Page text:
Money flowed in from well-wishers all over the world to help the community recover, and the Dunblane Centre was built with that cash. Yesterday, Mr Spooner and his staff were able to welcome incomers from almost every corner of the world to watch an astonishing and cathartic game live on the big screen.

One man, driving from Somerset to Caithness, had broken his journey to come here, because he felt Dunblane's magnetic pull. “He told me, 'I'm so chuffed I saw Dunblane celebrate,” said Mr Spooner. “That's the magic of this place.”

Geraldine Diggins, a retired Californian on holiday in Scotland, was rocking in disbelief. “It was absolutely worth the visit,” she said. “I could hardly watch half of it. My head was in my hands for that last bit.”

All day, under a perfect blue sky, the excitement had built. At morning service in the imposing medieval Cathedral, the Rev Sally Foster-Fulton's homily seemed at first a little contentious for some of her parishioners.

“There is a certain tennis match going on today, but God doesn't have favourites,” Ms Foster-Fulton announced, with mock severity. Then: “But we do. Good luck Andy!”

Ten minutes later, in the Church Hall, Elizabeth Smith was taking issue with the minister. “I think everyone has had a secret wee prayer,” said Mrs Smith, who has retired and works in the Mary's Meals Charity Shop. “It will be tense, but I won't even leave the room when the tension gets bad. I think he will do it. This is Andy's year.”

Along the pretty high street of this little town , shop after shop had its window display, its gimmick, its banner. The Beach Tree Cafe was selling green and purple tennis cup cakes, but had a sign in the window announcing: “Due to Andy's Success, we will be closing at 1.30 today so we can all support him.”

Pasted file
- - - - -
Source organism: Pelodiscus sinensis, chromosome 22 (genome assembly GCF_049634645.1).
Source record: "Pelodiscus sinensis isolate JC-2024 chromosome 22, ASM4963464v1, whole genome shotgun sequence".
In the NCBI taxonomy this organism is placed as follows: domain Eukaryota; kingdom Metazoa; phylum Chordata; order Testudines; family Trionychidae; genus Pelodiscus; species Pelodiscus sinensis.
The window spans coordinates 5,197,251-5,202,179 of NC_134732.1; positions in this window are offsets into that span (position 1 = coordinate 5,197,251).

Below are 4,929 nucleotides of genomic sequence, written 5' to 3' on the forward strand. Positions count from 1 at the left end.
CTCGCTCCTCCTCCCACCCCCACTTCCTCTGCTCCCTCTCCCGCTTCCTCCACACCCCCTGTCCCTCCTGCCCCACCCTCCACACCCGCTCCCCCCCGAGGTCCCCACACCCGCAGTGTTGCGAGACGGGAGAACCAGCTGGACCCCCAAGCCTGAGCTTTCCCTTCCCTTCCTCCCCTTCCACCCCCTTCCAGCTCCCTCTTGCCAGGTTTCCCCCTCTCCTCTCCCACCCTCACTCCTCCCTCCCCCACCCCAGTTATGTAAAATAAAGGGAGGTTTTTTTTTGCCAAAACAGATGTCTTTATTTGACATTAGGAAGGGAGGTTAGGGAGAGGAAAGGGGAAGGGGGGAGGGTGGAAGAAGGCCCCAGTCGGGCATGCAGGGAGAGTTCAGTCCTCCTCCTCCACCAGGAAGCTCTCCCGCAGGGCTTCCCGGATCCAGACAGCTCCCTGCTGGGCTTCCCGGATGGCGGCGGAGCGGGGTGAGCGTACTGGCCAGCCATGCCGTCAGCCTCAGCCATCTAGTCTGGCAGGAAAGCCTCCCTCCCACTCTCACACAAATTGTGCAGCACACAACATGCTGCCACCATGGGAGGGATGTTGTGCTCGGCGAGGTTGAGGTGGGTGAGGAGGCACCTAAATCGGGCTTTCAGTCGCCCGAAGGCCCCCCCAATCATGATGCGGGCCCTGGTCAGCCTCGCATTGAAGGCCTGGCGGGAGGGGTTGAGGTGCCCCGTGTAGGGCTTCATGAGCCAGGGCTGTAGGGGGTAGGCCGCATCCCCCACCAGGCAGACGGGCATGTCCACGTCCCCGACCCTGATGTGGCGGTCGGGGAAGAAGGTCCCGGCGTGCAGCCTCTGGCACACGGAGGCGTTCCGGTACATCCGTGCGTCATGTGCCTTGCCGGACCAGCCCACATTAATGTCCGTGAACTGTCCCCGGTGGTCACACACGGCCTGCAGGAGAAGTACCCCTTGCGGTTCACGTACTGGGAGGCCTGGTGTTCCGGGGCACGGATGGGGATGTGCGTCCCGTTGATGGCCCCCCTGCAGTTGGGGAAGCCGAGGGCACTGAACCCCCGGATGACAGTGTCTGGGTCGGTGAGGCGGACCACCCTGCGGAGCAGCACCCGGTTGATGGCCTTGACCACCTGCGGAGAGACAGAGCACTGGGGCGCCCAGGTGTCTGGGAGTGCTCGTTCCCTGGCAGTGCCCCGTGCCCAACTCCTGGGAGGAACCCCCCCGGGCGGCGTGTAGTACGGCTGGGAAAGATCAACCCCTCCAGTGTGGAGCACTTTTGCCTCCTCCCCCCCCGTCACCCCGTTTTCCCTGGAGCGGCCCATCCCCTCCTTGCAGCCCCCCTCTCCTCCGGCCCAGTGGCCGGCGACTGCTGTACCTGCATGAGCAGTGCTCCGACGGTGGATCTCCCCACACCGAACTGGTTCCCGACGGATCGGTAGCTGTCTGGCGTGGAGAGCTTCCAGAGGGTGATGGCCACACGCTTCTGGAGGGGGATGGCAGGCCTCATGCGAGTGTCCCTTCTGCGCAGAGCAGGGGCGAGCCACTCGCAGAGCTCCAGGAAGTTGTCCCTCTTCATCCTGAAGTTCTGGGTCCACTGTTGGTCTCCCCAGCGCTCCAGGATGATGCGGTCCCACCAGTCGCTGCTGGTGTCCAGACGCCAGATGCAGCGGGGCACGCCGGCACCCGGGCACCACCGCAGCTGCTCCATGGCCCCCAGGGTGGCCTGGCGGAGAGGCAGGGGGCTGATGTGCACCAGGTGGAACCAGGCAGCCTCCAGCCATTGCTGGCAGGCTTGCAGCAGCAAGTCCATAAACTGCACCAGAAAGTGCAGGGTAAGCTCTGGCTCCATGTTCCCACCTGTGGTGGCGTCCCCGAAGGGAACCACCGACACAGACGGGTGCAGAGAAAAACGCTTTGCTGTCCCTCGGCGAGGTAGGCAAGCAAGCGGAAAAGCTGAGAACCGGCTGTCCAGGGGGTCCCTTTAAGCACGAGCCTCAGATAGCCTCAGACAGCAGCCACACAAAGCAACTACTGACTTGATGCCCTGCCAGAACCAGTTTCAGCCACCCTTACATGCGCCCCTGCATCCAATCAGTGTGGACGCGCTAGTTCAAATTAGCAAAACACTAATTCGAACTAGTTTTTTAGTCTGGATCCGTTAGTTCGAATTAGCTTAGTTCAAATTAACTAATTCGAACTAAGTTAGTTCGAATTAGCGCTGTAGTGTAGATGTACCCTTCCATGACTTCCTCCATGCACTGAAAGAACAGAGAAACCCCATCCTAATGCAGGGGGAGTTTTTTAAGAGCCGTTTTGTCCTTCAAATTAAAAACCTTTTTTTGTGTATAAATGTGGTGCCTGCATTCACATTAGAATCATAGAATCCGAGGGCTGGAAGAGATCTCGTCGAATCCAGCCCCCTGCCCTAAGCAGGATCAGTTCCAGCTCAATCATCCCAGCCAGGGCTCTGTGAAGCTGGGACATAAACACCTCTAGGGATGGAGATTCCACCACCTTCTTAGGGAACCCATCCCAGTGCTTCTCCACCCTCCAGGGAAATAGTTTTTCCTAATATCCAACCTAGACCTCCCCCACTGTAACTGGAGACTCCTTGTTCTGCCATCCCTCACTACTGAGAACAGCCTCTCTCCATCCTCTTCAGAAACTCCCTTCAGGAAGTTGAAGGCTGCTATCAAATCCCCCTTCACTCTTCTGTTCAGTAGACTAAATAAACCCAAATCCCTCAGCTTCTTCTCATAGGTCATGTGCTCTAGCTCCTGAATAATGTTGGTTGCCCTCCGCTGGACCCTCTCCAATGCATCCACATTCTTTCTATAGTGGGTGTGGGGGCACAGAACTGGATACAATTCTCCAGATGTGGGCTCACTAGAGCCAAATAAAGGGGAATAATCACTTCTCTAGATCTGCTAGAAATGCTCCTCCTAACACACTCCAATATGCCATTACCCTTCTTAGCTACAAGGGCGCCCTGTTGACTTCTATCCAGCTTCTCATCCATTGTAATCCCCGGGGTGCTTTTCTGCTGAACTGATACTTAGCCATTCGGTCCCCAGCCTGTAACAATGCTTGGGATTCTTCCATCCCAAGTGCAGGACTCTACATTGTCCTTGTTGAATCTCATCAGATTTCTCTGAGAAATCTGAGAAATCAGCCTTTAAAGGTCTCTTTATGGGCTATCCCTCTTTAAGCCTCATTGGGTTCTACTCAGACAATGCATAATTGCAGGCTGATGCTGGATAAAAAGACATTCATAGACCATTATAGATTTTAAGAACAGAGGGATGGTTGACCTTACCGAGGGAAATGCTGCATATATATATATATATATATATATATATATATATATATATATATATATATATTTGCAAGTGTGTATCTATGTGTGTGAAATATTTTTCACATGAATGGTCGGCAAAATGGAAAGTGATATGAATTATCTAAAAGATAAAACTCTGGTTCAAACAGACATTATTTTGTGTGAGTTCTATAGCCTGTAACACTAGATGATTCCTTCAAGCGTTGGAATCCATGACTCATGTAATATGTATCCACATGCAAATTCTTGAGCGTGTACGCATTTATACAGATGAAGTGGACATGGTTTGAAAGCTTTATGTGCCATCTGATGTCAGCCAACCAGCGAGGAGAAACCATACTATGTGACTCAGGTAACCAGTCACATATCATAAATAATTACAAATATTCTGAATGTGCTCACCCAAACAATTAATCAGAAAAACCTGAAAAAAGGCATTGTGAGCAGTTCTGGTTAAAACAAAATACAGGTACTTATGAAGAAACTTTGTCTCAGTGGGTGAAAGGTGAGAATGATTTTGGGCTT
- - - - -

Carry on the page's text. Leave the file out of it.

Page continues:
A few doors down in McIntyre Funeral Directors there were two notices. One read “SMART. Peacefully in the wonderful care of the team at Strathcarron Hospice.” The other: “Come on Andy You Can Do It!”

He did too. In front of the man from Somerset; a Sicilian called Gianfranco, who was holidaying in nearby Perthshire; a group of tennis mad former students who made a reunion out of the day trip; a family of five who had traveled from John O'Groats to share in the magic of the Dunblane Centre. And 150 more, locals and visitors crammed into the community hall, built as a symbol of enduring humanity, all cheering and hugging each other.

“This is such a lovely community, such a friendly place,” said Mrs Diggins, her face lit up by her huge smile. “I am so delighted, so pleased for them all.”

Sunday, 24 March 2013

Drive-by theatre and ferry tales on the road to Unst

Against the black of night and in a shower of sleet, a gang of young men is picked out in car headlights, tumbling around an old Volvo. To the left and right, ballroom dancers spin to a rhythm, completing a surreal scene.

This is Brae harbour on a remote Shetland coast, as far from theatreland as is possible. Yet here, buffeted by an Atlantic wind, Ignition is being staged, a fusion of dance, drama and driving, exploring “our bittersweet relationship with the automobile”.